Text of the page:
“We were all raised in an area where there were hogs — and hogs stink,” she says. “I think people were afraid of what could happen.”
The Nelsons say there have been no complaints since the barns were put in operation. “I've had lots of people actually apologize to me for signing the petition during the past couple of years,” says Dave. Some have even joked about being disappointed that they can't smell the building, he adds.
Chelesvig says her main concern was for property values at the subdivision to the north where there are several million dollars invested in homes, which represent nest eggs for many local people. “Both sides were wanting the same thing — a better life for themselves and their families — but they were coming at it from opposite sides,” she says.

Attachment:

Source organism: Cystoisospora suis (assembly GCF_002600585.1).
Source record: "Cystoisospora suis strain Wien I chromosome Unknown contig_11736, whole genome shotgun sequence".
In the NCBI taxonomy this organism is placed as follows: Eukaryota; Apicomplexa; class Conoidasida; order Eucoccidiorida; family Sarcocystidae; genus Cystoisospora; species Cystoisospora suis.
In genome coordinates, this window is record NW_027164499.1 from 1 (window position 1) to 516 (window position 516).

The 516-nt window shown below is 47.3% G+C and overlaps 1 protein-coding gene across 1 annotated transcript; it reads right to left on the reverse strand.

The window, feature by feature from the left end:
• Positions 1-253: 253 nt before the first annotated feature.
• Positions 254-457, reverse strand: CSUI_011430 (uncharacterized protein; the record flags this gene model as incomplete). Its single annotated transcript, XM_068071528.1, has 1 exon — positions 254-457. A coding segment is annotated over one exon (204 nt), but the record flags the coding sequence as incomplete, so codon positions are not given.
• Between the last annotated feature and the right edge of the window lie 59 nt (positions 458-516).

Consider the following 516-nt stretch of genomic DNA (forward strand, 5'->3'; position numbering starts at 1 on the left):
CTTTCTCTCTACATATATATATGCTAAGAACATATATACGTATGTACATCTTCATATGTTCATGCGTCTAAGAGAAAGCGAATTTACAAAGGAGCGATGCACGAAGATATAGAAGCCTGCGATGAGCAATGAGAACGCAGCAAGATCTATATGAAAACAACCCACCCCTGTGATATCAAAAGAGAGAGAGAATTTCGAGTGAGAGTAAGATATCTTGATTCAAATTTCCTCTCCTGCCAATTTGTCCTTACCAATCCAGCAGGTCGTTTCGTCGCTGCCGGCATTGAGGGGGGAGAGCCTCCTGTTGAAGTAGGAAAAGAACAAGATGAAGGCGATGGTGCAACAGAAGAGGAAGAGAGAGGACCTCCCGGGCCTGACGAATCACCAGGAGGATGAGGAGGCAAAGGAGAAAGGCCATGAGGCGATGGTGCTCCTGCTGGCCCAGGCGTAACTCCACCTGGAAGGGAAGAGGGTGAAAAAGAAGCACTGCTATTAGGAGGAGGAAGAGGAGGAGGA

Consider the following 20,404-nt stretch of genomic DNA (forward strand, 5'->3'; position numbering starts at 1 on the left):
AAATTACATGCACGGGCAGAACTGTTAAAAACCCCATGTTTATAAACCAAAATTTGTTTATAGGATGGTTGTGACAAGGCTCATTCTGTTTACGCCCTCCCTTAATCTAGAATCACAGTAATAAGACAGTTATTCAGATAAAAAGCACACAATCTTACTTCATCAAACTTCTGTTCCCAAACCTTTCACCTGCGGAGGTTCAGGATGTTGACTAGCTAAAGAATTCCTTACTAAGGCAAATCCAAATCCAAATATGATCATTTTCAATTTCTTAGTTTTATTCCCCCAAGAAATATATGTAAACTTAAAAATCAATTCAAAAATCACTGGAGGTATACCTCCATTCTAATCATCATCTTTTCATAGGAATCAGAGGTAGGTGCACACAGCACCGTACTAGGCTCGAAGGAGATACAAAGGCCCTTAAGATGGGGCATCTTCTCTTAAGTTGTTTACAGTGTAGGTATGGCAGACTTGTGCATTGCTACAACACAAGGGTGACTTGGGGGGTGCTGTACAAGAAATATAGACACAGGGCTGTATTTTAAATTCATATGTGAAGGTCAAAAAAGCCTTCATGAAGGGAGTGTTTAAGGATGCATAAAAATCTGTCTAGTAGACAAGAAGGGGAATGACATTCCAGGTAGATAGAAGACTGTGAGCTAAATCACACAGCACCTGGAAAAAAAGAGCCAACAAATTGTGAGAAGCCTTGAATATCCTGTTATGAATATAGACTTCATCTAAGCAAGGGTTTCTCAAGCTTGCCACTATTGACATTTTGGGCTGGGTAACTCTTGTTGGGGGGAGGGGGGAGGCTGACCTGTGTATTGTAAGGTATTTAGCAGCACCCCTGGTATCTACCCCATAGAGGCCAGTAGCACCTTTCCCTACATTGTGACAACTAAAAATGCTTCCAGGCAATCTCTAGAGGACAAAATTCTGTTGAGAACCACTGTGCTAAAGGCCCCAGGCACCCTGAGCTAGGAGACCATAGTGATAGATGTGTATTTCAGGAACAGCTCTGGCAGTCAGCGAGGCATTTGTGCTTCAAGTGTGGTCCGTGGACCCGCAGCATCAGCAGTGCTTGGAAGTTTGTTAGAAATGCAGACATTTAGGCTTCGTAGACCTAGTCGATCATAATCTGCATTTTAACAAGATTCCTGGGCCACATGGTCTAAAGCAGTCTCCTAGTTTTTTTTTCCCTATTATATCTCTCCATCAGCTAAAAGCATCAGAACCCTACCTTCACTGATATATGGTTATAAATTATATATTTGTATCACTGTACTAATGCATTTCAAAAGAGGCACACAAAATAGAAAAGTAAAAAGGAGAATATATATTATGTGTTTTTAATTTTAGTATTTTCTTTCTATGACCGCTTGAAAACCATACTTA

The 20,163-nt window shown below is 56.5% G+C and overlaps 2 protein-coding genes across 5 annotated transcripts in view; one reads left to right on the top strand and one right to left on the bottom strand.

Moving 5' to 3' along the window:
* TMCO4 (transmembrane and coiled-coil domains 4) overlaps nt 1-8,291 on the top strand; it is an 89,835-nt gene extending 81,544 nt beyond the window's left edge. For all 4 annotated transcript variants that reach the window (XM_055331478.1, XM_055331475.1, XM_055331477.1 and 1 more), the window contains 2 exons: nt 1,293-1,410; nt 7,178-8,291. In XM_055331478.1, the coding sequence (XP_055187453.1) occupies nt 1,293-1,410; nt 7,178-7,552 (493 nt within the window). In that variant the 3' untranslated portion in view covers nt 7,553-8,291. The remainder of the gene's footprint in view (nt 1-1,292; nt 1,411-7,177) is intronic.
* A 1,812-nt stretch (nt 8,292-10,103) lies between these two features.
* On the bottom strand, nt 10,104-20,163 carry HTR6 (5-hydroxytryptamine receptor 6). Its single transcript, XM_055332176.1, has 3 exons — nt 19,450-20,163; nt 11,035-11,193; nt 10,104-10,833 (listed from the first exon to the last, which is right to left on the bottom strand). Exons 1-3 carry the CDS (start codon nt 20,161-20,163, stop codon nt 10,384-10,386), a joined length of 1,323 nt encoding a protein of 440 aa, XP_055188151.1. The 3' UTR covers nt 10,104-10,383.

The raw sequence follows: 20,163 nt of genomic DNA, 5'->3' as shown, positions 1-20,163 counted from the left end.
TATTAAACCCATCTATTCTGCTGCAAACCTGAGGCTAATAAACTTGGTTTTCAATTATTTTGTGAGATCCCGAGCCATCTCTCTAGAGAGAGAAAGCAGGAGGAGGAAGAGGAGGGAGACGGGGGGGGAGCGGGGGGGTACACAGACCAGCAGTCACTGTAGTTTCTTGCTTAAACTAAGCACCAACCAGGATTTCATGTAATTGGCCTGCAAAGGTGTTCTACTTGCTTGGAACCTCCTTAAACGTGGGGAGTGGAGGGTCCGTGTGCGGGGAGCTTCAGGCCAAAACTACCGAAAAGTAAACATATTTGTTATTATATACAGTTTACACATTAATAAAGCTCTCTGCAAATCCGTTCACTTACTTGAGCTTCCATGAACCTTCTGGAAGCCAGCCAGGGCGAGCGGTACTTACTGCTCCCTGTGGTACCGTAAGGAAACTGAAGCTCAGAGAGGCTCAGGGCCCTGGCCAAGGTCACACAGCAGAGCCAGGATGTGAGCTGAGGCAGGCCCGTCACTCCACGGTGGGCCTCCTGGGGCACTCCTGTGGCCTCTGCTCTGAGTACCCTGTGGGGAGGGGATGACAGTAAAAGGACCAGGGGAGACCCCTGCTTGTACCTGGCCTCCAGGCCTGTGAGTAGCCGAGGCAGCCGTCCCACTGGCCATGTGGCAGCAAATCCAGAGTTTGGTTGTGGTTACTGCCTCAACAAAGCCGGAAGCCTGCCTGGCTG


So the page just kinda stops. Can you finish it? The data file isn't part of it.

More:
Chelesvig confirms that she has not noticed an odor problem from the farm: “He is a good operator and we have not had any problems.”
Tips for Keeping Your Cool
The Coalition to Support Iowa Farmers (CSIF) was started in 2004 to help Iowa farmers navigate rules and regulations affecting animal agriculture. CSIF includes: Iowa Cattlemen's Association, Iowa Corn Growers Association, Iowa Farm Bureau Federation, Iowa Pork Producers Association, Iowa Poultry Association and the Iowa Soybean Association.
To date, the coalition has worked with 380 farm families to help evaluate sites, comply with regulations, enhance relations with neighbors or address environmental quality issues.
Staffers Aaron Putze and Rex Hoppes offer this advice for keeping your cool in the face of opposition during a building project:
- Examine yourself first